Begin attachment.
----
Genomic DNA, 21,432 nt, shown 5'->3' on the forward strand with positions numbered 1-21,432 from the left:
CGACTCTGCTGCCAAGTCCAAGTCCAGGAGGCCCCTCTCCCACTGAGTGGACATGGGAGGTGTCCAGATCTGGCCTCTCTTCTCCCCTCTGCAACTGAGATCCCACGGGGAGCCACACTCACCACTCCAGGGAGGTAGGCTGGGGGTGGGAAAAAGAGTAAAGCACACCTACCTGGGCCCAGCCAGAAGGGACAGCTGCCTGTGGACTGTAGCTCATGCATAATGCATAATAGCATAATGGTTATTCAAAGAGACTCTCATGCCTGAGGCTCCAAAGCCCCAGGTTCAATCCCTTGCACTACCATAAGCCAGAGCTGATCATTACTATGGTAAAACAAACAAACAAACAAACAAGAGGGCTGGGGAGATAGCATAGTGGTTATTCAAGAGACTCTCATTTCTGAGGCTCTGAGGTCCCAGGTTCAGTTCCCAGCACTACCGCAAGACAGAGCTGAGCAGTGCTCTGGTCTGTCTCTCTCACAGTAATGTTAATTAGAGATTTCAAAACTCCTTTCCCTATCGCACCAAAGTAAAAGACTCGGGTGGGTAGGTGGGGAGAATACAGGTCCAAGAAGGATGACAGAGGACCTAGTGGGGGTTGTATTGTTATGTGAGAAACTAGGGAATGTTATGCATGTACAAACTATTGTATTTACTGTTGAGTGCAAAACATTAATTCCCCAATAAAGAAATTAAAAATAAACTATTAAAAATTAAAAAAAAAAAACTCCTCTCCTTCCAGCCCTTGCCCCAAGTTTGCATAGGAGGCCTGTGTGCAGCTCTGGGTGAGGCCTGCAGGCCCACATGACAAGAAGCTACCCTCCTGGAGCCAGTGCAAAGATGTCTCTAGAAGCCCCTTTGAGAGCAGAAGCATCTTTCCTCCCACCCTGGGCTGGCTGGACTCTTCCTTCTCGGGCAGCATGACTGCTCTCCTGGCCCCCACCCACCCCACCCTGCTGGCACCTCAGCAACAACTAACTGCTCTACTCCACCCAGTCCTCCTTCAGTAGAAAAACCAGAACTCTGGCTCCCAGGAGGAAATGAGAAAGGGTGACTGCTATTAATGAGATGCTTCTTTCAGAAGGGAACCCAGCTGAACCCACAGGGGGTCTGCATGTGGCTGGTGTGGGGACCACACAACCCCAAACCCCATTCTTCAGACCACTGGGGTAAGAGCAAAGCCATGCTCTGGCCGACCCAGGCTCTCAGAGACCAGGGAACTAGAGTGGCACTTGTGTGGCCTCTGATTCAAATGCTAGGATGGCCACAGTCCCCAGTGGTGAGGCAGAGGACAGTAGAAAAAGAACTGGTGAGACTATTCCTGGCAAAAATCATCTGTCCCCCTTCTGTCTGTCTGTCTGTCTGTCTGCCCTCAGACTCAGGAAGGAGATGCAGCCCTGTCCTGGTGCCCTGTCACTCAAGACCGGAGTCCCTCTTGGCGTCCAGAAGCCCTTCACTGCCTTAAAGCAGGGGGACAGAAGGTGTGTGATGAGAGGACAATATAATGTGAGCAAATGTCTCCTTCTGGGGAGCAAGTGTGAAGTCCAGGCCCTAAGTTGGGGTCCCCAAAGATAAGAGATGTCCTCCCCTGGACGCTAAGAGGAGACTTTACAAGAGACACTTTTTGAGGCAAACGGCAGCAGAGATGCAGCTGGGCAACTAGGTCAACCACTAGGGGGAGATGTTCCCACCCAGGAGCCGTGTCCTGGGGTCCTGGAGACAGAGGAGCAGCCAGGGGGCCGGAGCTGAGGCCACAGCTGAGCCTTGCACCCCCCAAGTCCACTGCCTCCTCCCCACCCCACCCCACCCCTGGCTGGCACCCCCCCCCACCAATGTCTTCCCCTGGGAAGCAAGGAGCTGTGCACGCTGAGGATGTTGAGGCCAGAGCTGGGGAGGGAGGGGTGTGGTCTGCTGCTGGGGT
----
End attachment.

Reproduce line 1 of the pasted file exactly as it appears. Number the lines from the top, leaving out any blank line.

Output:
Genomic DNA, 21,432 nt, shown 5'->3' on the forward strand with positions numbered 1-21,432 from the left: